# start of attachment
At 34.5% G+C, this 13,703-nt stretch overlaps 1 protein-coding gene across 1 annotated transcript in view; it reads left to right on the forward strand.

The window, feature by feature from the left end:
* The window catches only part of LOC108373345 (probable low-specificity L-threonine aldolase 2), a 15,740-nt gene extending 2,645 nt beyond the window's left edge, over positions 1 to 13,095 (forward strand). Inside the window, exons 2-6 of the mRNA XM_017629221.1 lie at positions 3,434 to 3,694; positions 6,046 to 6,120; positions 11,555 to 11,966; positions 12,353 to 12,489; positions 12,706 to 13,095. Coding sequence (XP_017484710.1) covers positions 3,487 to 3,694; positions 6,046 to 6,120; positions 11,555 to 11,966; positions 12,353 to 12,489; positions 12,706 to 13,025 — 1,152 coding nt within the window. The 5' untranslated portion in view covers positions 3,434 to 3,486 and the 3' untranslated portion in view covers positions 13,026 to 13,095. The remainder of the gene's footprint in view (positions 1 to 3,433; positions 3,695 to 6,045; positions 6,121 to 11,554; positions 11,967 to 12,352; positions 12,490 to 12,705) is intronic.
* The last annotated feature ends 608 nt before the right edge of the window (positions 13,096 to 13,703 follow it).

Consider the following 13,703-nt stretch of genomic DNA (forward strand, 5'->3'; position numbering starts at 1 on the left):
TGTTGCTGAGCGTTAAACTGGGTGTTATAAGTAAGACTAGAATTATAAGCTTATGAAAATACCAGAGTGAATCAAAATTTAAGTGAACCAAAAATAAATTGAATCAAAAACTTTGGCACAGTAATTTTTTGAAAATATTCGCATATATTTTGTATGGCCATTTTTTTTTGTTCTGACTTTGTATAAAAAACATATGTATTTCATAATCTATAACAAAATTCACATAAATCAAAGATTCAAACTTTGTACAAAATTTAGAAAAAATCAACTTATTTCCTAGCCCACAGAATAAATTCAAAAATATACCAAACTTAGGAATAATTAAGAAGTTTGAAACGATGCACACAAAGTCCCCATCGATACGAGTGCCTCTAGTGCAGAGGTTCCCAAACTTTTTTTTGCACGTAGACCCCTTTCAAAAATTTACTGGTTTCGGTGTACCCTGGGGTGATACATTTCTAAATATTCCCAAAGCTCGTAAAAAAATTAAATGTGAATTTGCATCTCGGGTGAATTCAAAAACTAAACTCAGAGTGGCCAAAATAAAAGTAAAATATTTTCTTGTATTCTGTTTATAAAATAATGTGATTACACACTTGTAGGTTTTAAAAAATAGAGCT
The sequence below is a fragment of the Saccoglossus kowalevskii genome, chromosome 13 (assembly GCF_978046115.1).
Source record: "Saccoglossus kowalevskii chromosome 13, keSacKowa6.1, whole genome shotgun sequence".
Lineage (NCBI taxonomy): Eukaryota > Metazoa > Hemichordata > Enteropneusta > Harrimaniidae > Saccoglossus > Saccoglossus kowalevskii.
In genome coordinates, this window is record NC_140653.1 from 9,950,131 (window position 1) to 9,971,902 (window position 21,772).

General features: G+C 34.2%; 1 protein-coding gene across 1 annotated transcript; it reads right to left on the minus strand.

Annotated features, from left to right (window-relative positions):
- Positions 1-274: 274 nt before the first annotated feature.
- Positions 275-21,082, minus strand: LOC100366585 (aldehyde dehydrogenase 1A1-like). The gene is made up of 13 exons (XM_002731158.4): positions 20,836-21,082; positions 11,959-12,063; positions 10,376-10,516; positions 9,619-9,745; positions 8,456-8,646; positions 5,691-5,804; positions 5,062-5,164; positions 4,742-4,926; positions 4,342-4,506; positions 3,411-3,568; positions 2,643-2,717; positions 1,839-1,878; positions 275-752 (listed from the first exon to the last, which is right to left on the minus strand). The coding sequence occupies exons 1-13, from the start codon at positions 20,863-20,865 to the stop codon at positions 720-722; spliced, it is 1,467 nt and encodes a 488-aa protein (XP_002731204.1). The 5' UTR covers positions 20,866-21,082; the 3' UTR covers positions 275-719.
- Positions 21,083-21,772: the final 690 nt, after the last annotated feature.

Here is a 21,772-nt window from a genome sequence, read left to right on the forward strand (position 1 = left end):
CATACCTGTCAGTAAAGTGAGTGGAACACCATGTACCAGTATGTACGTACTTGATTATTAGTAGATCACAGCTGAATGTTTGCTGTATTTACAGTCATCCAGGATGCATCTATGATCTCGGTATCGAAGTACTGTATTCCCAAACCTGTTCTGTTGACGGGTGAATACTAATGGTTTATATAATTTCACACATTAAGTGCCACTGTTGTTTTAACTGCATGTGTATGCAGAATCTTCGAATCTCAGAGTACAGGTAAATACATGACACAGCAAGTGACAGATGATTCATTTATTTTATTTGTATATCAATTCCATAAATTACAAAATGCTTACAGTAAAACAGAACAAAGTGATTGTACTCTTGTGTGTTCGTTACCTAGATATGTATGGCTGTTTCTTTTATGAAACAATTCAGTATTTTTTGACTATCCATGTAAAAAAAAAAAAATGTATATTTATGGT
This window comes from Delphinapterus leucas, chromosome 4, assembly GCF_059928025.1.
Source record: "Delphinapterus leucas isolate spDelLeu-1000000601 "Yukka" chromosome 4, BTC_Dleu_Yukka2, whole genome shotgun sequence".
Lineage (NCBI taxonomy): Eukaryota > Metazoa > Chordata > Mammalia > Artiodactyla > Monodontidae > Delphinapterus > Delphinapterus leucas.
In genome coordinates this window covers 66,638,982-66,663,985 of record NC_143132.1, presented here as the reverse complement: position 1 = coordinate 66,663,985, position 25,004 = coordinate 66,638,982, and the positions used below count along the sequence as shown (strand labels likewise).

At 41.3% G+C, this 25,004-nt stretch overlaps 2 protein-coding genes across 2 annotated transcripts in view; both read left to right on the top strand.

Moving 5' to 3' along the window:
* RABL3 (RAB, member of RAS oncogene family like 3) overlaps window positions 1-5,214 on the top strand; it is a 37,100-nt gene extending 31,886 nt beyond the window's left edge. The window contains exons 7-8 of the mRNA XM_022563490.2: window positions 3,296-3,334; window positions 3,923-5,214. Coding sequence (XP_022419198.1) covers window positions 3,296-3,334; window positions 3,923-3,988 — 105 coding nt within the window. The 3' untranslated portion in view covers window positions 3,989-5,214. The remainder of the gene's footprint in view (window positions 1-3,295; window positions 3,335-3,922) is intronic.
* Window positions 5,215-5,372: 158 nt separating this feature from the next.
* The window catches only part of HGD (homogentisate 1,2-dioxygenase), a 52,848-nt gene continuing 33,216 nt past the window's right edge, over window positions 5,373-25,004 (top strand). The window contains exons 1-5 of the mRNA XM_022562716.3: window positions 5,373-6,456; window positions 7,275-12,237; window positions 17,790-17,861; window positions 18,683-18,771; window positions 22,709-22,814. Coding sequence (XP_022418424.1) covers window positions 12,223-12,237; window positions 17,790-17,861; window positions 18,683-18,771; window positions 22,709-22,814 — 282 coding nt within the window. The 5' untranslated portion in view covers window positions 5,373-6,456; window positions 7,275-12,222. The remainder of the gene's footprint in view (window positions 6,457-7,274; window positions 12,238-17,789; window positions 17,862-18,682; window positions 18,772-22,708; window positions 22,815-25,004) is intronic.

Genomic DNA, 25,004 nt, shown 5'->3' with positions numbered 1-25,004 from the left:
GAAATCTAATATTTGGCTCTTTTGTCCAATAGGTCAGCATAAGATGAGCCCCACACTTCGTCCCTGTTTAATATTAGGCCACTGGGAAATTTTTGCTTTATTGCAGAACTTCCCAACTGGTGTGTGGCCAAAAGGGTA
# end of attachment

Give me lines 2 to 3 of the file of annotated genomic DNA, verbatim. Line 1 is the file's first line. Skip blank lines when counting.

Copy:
The window, feature by feature from the left end:
* The window catches only part of LOC108373345 (probable low-specificity L-threonine aldolase 2), a 15,740-nt gene extending 2,645 nt beyond the window's left edge, over positions 1 to 13,095 (forward strand). Inside the window, exons 2-6 of the mRNA XM_017629221.1 lie at positions 3,434 to 3,694; positions 6,046 to 6,120; positions 11,555 to 11,966; positions 12,353 to 12,489; positions 12,706 to 13,095. Coding sequence (XP_017484710.1) covers positions 3,487 to 3,694; positions 6,046 to 6,120; positions 11,555 to 11,966; positions 12,353 to 12,489; positions 12,706 to 13,025 — 1,152 coding nt within the window. The 5' untranslated portion in view covers positions 3,434 to 3,486 and the 3' untranslated portion in view covers positions 13,026 to 13,095. The remainder of the gene's footprint in view (positions 1 to 3,433; positions 3,695 to 6,045; positions 6,121 to 11,554; positions 11,967 to 12,352; positions 12,490 to 12,705) is intronic.